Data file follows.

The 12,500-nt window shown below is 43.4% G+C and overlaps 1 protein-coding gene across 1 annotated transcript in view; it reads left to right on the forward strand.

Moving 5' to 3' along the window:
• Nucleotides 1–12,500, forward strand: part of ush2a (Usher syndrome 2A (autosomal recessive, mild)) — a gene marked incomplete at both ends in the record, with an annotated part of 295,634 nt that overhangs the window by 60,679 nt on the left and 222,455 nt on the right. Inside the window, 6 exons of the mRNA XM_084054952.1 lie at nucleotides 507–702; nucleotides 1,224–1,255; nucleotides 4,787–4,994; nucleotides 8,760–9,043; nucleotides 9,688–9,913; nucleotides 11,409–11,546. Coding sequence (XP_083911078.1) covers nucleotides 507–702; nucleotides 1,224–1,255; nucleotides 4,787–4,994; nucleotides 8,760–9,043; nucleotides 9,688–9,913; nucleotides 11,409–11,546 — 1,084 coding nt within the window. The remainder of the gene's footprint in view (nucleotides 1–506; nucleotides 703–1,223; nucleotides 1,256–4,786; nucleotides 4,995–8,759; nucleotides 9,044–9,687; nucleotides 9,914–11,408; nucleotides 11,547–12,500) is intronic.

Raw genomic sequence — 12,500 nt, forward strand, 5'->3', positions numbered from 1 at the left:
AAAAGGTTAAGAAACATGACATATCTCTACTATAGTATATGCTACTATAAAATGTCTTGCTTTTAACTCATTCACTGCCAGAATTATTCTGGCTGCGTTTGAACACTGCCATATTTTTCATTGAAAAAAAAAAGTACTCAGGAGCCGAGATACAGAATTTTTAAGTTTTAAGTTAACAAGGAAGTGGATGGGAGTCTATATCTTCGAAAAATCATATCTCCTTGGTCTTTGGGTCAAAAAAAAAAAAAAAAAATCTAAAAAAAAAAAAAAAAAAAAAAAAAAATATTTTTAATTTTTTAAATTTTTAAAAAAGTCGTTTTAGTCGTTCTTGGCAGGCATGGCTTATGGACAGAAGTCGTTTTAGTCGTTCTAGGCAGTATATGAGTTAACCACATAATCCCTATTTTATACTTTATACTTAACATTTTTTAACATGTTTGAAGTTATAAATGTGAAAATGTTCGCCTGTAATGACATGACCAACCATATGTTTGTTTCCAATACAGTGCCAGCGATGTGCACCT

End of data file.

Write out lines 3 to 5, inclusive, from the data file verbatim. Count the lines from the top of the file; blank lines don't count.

• Nucleotides 1–12,500, forward strand: part of ush2a (Usher syndrome 2A (autosomal recessive, mild)) — a gene marked incomplete at both ends in the record, with an annotated part of 295,634 nt that overhangs the window by 60,679 nt on the left and 222,455 nt on the right. Inside the window, 6 exons of the mRNA XM_084054952.1 lie at nucleotides 507–702; nucleotides 1,224–1,255; nucleotides 4,787–4,994; nucleotides 8,760–9,043; nucleotides 9,688–9,913; nucleotides 11,409–11,546. Coding sequence (XP_083911078.1) covers nucleotides 507–702; nucleotides 1,224–1,255; nucleotides 4,787–4,994; nucleotides 8,760–9,043; nucleotides 9,688–9,913; nucleotides 11,409–11,546 — 1,084 coding nt within the window. The remainder of the gene's footprint in view (nucleotides 1–506; nucleotides 703–1,223; nucleotides 1,256–4,786; nucleotides 4,995–8,759; nucleotides 9,044–9,687; nucleotides 9,914–11,408; nucleotides 11,547–12,500) is intronic.

Raw genomic sequence — 12,500 nt, forward strand, 5'->3', positions numbered from 1 at the left:
AAAAGGTTAAGAAACATGACATATCTCTACTATAGTATATGCTACTATAAAATGTCTTGCTTTTAACTCATTCACTGCCAGAATTATTCTGGCTGCGTTTGAACACTGCCATATTTTTCATTGAAAAAAAAAAGTACTCAGGAGCCGAGATACAGAATTTTTAAGTTTTAAGTTAACAAGGAAGTGGATGGGAGTCTATATCTTCGAAAAATCATATCTCCTTGGTCTTTGGGTCAAAAAAAAAAAAAAAAAATCTAAAAAAAAAAAAAAAAAAAAAAAAAAATATTTTTAATTTTTTAAATTTTTAAAAAAGTCGTTTTAGTCGTTCTTGGCAGGCATGGCTTATGGACAGAAGTCGTTTTAGTCGTTCTAGGCAGTATATGAGTTAACCACATAATCCCTATTTTATACTTTATACTTAACATTTTTTAACATGTTTGAAGTTATAAATGTGAAAATGTTCGCCTGTAATGACATGACCAACCATATGTTTGTTTCCAATACAGTGCCAGCGATGTGCACCT